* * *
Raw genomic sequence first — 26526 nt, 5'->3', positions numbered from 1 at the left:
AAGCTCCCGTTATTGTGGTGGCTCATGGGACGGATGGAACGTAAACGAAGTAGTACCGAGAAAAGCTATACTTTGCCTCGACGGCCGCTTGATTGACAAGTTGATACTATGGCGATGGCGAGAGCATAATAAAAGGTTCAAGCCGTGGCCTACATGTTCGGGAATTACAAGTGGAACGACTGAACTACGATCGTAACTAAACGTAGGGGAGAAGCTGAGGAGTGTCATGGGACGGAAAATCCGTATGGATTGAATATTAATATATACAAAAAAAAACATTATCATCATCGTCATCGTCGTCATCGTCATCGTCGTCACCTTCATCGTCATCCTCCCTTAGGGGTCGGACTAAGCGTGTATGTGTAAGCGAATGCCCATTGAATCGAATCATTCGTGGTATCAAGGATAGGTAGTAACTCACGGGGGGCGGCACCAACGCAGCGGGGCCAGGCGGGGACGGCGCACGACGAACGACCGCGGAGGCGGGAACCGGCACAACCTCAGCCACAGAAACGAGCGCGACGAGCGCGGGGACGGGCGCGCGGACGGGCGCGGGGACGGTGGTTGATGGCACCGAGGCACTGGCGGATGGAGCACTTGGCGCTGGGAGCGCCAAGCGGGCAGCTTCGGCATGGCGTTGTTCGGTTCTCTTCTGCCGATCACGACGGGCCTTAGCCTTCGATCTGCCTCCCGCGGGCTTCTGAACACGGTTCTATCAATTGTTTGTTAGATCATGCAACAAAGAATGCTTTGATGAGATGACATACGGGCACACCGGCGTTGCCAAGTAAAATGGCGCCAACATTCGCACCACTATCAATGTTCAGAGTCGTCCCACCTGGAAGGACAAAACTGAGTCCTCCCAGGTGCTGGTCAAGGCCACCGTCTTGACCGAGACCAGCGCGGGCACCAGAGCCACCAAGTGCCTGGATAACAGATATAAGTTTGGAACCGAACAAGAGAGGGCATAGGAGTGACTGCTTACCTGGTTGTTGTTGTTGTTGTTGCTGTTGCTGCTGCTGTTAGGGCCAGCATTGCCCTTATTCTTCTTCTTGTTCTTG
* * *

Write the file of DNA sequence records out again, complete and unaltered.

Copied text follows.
Raw genomic sequence first — 26526 nt, 5'->3', positions numbered from 1 at the left:
AAGCTCCCGTTATTGTGGTGGCTCATGGGACGGATGGAACGTAAACGAAGTAGTACCGAGAAAAGCTATACTTTGCCTCGACGGCCGCTTGATTGACAAGTTGATACTATGGCGATGGCGAGAGCATAATAAAAGGTTCAAGCCGTGGCCTACATGTTCGGGAATTACAAGTGGAACGACTGAACTACGATCGTAACTAAACGTAGGGGAGAAGCTGAGGAGTGTCATGGGACGGAAAATCCGTATGGATTGAATATTAATATATACAAAAAAAAACATTATCATCATCGTCATCGTCGTCATCGTCATCGTCGTCACCTTCATCGTCATCCTCCCTTAGGGGTCGGACTAAGCGTGTATGTGTAAGCGAATGCCCATTGAATCGAATCATTCGTGGTATCAAGGATAGGTAGTAACTCACGGGGGGCGGCACCAACGCAGCGGGGCCAGGCGGGGACGGCGCACGACGAACGACCGCGGAGGCGGGAACCGGCACAACCTCAGCCACAGAAACGAGCGCGACGAGCGCGGGGACGGGCGCGCGGACGGGCGCGGGGACGGTGGTTGATGGCACCGAGGCACTGGCGGATGGAGCACTTGGCGCTGGGAGCGCCAAGCGGGCAGCTTCGGCATGGCGTTGTTCGGTTCTCTTCTGCCGATCACGACGGGCCTTAGCCTTCGATCTGCCTCCCGCGGGCTTCTGAACACGGTTCTATCAATTGTTTGTTAGATCATGCAACAAAGAATGCTTTGATGAGATGACATACGGGCACACCGGCGTTGCCAAGTAAAATGGCGCCAACATTCGCACCACTATCAATGTTCAGAGTCGTCCCACCTGGAAGGACAAAACTGAGTCCTCCCAGGTGCTGGTCAAGGCCACCGTCTTGACCGAGACCAGCGCGGGCACCAGAGCCACCAAGTGCCTGGATAACAGATATAAGTTTGGAACCGAACAAGAGAGGGCATAGGAGTGACTGCTTACCTGGTTGTTGTTGTTGTTGTTGCTGTTGCTGCTGCTGTTAGGGCCAGCATTGCCCTTATTCTTCTTCTTGTTCTTG